*culinary journey* hahah. Beans on toast is comfort food, nursery food, hangover food, it is not about an overwhelming culinary experience.

                2. re: paddydubai

                  Yup, when I was in elementary school in England bacon and beans on toast was the standard breakfast fare at my Canadian friend's house. It was something that we could cook w/out supervision. Still enjoy it occasionally when feeling nostalgic.

                  1. re: paddydubai

                    Exactly. Comfort food and a cheap and relatively nutritious snack. I quite like spaghetti hoops on toast as well.

                3. Beans on toast?

                  Mainly kids' food. Sometimes a quick snack lunch. Occasionally breakfast for me if I want something hot, unchallenging and without meat.

                  Certainly beans often come as part of a "full" cooked breakfast - more so in the south and than the north.

                  Heinz is the premium brand - I use supermarket own brand and can't tell the difference.

                  Interesting the OP suggests that beans on toast are omnipresent in our cuisine :-0

                  1. You guys, chill!

                    I *didn't* say I was expecting culinary nirvana and I'm *not* saying that I think every Brit eats it every day...I'm Anglophile enough, though, to have noticed mentions in many of the BBC shows I watch; I'm Chowhound enough to have noticed the devotion to it that those who grew up loving it have for it; and when it's listed as an *entrée* on pub menus, I tended to think that there must be something to it. And there obviously is (see some of the loving mentions below), just not for me.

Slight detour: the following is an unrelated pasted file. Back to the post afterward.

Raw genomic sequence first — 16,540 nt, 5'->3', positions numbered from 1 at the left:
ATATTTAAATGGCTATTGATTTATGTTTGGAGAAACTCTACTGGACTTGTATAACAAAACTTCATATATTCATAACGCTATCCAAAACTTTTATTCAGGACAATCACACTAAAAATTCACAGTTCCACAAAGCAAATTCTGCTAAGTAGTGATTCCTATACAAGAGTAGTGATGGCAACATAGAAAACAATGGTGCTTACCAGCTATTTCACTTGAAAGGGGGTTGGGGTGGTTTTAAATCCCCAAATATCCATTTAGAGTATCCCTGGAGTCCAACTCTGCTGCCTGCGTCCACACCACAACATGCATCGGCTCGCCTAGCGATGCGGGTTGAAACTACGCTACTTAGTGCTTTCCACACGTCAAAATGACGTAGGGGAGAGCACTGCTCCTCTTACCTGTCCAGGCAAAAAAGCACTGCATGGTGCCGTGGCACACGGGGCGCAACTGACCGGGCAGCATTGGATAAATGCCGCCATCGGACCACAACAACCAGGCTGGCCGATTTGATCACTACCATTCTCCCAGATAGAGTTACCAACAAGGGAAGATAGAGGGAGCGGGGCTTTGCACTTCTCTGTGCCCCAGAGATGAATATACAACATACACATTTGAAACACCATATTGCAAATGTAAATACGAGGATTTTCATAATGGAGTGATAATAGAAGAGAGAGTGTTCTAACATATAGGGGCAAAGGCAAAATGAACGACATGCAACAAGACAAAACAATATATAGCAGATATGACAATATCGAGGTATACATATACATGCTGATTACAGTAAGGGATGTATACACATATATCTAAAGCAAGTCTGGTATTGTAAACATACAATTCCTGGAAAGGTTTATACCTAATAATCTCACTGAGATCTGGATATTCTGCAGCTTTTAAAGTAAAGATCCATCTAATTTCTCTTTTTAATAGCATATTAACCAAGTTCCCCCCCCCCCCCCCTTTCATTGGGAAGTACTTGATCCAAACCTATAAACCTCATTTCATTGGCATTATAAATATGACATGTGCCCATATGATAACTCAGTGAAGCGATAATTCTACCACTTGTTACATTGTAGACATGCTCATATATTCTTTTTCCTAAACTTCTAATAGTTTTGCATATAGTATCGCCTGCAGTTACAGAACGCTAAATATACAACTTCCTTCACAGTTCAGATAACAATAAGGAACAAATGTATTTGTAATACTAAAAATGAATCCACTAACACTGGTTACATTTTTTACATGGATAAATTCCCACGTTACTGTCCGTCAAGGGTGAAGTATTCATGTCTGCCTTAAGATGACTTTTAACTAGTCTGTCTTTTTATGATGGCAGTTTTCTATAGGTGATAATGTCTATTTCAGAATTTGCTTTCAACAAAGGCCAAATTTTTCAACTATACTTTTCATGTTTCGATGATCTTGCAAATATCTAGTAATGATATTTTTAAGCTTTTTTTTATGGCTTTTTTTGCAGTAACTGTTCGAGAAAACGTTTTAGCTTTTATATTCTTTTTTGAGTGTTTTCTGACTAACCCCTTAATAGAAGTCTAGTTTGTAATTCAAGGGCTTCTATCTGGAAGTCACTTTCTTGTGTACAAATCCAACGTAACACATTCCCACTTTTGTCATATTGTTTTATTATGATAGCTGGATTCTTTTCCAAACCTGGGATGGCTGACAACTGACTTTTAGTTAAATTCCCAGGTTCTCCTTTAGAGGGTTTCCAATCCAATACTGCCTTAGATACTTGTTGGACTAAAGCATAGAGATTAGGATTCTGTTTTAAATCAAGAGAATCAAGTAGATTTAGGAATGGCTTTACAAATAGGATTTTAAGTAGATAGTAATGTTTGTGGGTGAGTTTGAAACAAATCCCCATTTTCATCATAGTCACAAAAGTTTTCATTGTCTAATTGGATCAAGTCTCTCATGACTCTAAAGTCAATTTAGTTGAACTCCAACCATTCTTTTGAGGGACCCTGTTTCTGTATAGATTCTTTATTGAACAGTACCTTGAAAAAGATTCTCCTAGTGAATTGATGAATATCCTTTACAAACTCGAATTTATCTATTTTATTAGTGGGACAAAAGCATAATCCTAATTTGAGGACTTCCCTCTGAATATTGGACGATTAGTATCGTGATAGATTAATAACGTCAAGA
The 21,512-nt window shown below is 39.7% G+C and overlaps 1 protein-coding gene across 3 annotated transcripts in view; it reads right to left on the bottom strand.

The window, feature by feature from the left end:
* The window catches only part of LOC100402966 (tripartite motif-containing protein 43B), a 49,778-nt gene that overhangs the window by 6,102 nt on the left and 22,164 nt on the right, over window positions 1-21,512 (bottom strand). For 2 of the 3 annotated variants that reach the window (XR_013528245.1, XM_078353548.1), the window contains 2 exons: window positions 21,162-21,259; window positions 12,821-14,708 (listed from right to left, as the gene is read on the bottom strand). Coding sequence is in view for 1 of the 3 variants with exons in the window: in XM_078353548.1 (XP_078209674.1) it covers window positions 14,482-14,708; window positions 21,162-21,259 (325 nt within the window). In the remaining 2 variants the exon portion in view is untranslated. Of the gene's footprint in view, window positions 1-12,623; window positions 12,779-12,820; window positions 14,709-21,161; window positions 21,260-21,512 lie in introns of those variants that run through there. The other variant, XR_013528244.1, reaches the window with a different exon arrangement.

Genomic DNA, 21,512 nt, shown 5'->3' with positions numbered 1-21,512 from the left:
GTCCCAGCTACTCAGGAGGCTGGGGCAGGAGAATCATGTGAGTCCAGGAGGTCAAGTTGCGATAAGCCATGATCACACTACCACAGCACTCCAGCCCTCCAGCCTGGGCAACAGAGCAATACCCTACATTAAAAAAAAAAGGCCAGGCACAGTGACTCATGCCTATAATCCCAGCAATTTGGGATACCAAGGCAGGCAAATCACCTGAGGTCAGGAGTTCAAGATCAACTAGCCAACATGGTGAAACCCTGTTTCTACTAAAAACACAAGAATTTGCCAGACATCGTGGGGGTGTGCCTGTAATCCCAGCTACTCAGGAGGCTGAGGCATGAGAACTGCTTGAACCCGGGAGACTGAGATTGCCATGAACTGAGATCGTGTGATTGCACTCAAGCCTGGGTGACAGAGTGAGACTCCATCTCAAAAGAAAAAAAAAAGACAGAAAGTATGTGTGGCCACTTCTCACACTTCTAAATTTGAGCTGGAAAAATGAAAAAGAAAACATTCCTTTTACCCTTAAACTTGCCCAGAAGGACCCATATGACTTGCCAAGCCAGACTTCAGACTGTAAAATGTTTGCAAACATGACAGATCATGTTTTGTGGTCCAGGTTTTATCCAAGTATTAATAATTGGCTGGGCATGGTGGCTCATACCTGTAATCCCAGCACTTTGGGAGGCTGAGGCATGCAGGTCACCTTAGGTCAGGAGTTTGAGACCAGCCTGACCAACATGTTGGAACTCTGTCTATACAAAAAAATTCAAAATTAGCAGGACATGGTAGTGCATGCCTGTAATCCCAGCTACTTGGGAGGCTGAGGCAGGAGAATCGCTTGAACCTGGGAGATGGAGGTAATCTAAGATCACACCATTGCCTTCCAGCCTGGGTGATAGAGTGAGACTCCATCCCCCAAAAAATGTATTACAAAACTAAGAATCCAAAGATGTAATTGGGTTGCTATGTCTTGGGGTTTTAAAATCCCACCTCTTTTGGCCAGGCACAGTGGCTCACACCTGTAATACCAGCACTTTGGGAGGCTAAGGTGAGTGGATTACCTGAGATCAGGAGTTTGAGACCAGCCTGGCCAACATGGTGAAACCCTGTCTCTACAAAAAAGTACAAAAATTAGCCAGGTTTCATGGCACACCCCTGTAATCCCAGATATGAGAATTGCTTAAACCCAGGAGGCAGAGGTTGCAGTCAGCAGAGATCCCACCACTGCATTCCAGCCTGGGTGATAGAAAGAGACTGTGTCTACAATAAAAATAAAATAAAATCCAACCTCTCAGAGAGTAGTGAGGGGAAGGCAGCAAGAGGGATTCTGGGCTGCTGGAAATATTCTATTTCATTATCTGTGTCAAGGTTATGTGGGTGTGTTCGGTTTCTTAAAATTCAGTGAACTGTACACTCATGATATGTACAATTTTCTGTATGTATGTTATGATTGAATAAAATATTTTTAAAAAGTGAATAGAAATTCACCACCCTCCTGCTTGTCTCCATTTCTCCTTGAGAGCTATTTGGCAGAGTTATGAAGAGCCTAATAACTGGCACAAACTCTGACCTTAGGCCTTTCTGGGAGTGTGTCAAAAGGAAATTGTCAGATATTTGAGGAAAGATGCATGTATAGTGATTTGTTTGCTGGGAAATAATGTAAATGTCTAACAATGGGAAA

It's probably the UK version of the US's macaroni & cheese fixation as regards comfort foods. I simply didn't expect to be as underwhelmed as I was. If sometime I find myself in the UK and find a Beans On Toast masterchef, I'll try it again.

                    1. I can't stand baked beans - just the smell makes me nauseous - but my husband loves them. As others have mentioned, they are standard fare for students. He tells me he lived off baked beans in uni - not the 'posh' Heinz ones, but the cheap 2p (two pence!) tins that he could buy at the local discount shop. Now that he can 'afford' Heinz, he usually keeps some in the cupboard just in case neither of us can be bothered to cook. He eats beans... I make eggs... and we tease each other about who has the better lunch. I know who I think is winning!